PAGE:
I pushed my daughter backwards into a bed of nasturtium. It was the single worst moment of my parenting career.
The situation was…I was hammering up wire netting against the fence for a failing passionfruit plant. Elka was drinking from her bottle, wearing a sweet little red and white polka-dot hat. “What you doing, Mama?” she asked, as she does a thousand times a day. She started to play with the sick passionfruit plant, playing…pulling.
“Stop, Elka, please.” I warned. She didn’t.
‘Stop! Elki, the plant is very sick. You need to stop.” She pulled harder. I pushed her away from it, and she fell back, her little face white with shock – she was haloed by the nasturtium bed and her red bonnet. Her bottle was in her hand. She began to cry. It took me a couple of moments to realise what I had done, and respond.
“Oh, my god, my darling girl, I am so sorry,” I cried, and wrapped her in my arms. She sobbed, and stroked my face. Between blubbers she asked, “Are you OK Mama? What’s wrong?” I will never forgive myself, I thought. She is so pure. So innocent and kind.
This was me getting frustrated and resorting to physical harm. If you know me personally, you will know this is against everything I believe in and preach about. Physically harming a child is never, ever acceptable. You are here to protect your child, nurture them and love them into fruition.
My heart collapsed into my chest and I soberly tried to meditate the pain away. It wouldn’t pass. It was stuck in my chest – a fat, ugly rock, wedged.
I didn’t think I would ever write about this incident, as I buried it under the shameful layers of Me. How could I verbally protect the rights of children in mini speeches to friends and turn around and push my child away? How would I face the contradiction?
The point of writing it down is to uncover my shame, and discuss a topic I feel very strongly about.
Last year, I was shocked to read an article that 85% of people polled in Australia admit to hitting their child and only 8% regret it. Really? Are we so stuck in the past? Caning children at school has long been unacceptable. In other developed countries, smacking children is illegal. In Australia, it is illegal to assault another adult, but it is not illegal to smack a child. The discrepancy between harming an adult and a child is actually stipulated. How can this be?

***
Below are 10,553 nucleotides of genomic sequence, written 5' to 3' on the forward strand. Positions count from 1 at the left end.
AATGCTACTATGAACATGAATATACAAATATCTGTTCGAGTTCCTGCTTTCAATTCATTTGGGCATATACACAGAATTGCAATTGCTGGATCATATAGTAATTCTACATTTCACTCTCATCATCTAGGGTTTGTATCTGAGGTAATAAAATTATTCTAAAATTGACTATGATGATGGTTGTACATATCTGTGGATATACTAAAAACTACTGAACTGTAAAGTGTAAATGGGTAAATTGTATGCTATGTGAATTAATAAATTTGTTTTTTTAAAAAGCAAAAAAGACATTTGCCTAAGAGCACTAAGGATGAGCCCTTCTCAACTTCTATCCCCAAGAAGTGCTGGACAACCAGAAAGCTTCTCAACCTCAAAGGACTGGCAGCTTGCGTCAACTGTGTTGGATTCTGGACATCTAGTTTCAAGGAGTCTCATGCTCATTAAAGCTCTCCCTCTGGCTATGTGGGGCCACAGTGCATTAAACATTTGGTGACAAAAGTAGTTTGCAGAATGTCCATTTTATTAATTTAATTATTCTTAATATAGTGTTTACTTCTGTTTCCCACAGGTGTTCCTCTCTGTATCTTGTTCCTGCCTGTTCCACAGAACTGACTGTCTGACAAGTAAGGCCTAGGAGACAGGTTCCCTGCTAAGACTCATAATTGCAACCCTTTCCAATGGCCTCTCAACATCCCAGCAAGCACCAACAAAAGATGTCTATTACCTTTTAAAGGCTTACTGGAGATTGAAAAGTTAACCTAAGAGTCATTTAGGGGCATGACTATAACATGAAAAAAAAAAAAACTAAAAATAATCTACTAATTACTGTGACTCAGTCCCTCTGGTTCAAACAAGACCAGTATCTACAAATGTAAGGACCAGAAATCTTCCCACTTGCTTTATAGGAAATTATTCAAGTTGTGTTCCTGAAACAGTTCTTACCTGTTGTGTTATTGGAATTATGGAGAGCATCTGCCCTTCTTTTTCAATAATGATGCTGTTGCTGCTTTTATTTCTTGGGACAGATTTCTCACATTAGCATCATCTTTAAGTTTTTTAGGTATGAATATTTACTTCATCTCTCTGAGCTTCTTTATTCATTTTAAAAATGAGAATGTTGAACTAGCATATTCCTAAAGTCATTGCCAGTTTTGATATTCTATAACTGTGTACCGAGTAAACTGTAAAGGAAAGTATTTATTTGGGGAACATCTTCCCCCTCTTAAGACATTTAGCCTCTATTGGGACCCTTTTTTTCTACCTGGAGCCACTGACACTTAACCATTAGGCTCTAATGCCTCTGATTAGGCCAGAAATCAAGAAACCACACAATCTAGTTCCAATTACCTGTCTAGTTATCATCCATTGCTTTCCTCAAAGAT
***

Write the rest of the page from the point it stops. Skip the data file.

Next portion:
Author Kerri Sackville was on Sunrise soon after this article came out. She was saying there was a difference between lightly tapping a child’s bottom to help stop them spinning out – in fact, sometimes it’s the only way – and whacking a child. Her role was to advocate the rights of parents who choose to hit their children. The Sunrise crew made a little joke about the fact that little old New Zealand actually have a law against hitting children – they failed to mention that most European countries have the same legal standards as New Zealand.
If I had any doubt about the public view Kerri and the Sunrise team were representing, my fears were confirmed at a local playgroup. Three women stood around chatting about mothering tactics (as you do at playgroup). One very large woman wearing high-heeled black patent boots proudly announced to the circle that her three-year-old had recently learnt the meaning of “One, two, three, smack…” Apparently, the second time “One, two, three…” began, the dear little boy fled to tidy his room before the “smack”. Discipline by fear? I guess it’s one way of parenting, and sadly in Australia it is the normal, accepted way of disciplining children.